contempt. This movie should be held that way too.
properties, though. Nicholson had just won an Oscar for One Flew Over the Cuckoo’s Nest and Brando was still trading on his
1972 Oscar for The Godfather and
nomination for Last Tango in Paris.
The movie isn’t all bad.
It was produced (by Elliott Kastner) on a big budget – it lost money – and it looks good, shot in
attractive and suitably ‘Western’ Montana locations in color and Panavision by Michael C
Butler (his only Western). It had music by John Williams, though I didn’t like
it this time. Too much is irritatingly ‘comic’, signaling to us who are too
dumb to know which bits are supposed to be funny. Harry Dean Stanton is very
good in it – in fact he damn nearly steals the show. And I thought John McLiam was also powerful as the
mighty cattle baron. So yes, it had its moments.
And some people liked it.
The Los Angeles Free Press called it “the
most important film of the year” and called it a “hilariously funny,
disturbingly romantic, picaresque movie.” OK. Chacun à son goût. Tom Dawson of the BBC said, “Brando’s
performance, which accentuates Clayton’s whimsicality, effeteness and sadism,
is enjoyably strange, and deliberately at odds with the naturalism of the rest
of the cast” and added that “this
appealingly eccentric revisionist western highlights the critical importance of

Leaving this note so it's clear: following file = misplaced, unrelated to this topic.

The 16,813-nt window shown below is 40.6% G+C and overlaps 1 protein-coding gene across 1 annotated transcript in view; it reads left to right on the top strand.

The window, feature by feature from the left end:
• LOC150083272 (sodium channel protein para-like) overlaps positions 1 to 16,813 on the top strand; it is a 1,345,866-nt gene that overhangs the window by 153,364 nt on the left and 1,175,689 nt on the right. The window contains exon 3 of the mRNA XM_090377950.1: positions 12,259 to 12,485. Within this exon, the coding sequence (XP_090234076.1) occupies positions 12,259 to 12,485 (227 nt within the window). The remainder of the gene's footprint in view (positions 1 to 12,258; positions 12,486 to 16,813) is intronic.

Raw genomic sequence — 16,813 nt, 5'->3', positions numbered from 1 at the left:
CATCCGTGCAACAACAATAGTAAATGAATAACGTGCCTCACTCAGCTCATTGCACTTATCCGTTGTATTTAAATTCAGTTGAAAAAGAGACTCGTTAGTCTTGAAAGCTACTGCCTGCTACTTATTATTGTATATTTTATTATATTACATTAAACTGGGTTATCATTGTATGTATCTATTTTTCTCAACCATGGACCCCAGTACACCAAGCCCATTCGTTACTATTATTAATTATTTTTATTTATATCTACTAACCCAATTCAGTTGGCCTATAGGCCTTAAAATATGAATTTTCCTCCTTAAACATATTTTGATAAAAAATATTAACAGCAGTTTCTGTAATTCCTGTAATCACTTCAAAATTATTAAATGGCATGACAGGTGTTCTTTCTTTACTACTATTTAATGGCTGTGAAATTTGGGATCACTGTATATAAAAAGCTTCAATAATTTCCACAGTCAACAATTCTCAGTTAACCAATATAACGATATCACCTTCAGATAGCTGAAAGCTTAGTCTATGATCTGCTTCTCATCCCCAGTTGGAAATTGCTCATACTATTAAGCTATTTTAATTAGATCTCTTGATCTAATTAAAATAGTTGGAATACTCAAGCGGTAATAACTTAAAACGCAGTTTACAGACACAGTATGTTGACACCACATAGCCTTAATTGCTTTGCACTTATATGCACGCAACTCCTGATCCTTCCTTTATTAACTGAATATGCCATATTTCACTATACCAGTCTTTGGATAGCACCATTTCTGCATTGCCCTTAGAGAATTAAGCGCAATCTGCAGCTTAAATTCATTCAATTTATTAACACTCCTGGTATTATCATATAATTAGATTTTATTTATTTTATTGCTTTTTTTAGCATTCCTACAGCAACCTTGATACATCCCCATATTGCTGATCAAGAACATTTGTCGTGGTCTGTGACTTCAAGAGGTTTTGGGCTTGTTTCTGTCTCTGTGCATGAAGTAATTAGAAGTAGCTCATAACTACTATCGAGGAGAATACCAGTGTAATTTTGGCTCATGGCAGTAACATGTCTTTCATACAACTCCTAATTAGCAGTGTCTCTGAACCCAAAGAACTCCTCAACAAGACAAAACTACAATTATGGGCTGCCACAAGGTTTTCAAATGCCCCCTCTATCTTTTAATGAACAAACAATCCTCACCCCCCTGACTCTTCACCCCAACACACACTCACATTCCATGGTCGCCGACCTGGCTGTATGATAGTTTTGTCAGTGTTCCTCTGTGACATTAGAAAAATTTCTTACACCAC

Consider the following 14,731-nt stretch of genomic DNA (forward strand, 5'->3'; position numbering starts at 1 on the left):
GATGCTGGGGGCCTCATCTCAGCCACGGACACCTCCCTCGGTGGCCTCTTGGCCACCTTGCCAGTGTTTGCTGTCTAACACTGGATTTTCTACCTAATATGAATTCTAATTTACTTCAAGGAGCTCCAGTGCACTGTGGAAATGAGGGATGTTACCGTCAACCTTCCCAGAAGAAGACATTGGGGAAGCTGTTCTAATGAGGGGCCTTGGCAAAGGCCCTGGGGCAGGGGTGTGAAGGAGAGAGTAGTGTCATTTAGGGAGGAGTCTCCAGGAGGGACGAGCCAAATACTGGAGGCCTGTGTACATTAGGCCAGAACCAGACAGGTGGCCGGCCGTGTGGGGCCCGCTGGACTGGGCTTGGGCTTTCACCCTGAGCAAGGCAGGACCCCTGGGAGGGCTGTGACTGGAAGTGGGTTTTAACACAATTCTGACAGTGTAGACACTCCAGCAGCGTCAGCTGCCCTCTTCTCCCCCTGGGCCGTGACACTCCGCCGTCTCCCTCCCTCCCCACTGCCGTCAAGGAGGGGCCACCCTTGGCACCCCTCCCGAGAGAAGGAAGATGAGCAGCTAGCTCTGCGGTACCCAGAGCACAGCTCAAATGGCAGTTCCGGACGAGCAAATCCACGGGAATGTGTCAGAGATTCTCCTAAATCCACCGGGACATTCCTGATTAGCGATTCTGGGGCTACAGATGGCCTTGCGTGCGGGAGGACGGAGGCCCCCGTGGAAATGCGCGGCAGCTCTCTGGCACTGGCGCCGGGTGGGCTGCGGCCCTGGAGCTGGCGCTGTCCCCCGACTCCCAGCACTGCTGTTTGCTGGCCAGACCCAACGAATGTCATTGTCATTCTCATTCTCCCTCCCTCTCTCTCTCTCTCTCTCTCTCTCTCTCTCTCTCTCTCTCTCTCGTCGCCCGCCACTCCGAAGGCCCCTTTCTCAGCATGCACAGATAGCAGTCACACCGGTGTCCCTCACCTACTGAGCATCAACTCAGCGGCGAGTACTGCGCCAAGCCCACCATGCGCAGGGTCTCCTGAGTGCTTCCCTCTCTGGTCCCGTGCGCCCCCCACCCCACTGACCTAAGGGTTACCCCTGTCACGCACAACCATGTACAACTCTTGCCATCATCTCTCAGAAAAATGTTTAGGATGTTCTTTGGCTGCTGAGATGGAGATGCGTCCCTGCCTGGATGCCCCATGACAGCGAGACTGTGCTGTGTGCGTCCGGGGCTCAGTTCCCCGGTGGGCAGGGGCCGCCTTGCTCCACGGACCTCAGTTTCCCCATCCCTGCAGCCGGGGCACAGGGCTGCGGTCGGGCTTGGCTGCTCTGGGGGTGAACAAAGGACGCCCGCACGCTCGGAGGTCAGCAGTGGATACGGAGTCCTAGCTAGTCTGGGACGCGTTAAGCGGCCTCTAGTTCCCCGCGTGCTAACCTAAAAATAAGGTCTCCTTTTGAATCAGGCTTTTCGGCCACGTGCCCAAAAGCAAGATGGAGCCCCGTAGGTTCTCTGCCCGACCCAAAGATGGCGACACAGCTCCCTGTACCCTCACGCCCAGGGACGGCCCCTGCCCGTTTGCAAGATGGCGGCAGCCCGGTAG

violence in establishing ‘civilized’ society in the American wilderness.” If you say so, Tom.
But the movie is too long, the
thin story (Thomas McGuane and Robert Towne) not being substantial enough for the 126-minute runtime. It
Director Penn said
that Tom Horn was the inspiration for Brando’s character, and writer McGuane is a Tom Horn expert (he would
pen the screenplay of Tom Horn in
1980) but in reality Brando’s lilac-smelling fop is about as far from Tom Horn
as you could possibly get. No, Mr. Penn, that won’t wash.
Vincent Canby in The New York Times makes the point that the story was better done
the year before in Rancho De Luxe,
also written by McGuane. However, in The
Missouri Breaks, “the
characters are just as bored, confused and directionless as they are in 1975,
and they, too, look back to some dimly remembered period when the old days were
I quite liked the bit where Harry Dean and
some friends rustle Canadian Mounties’ horses while the redcoats are dutifully in
church stolidly singing Bringing in the
Sheaves. Afterwards, the RCMP get their mounts back, not all that properly, in the US.
“It’s not even legal!” one of the rustlers complains, like a child, as if his
rustling had been.
It would have been much better if Tom Logan
(Nicholson) had shot Clayton in the bath tub scene. That would have shortened
the film and put a merciful end to Brando’s mug show.
I remember being shocked by Clayton’s eventual
demise, though, and even watching again now it’s quite powerful.
The 1970s, which started with revisionist
Westerns such as Dirty Little Billy,
doing a hatchet job on Billy the Kid, and Doc,
doing the same for Wyatt Earp, as well as Soldier Blue, demolishing the reputation of the US Cavalry, and Penn’s own Little Big Man, lampooning Custer, didn’t
get much better by the mid-decade point. The Western was definitely in crisis. But
at least those pictures weren’t actually boring, like this one.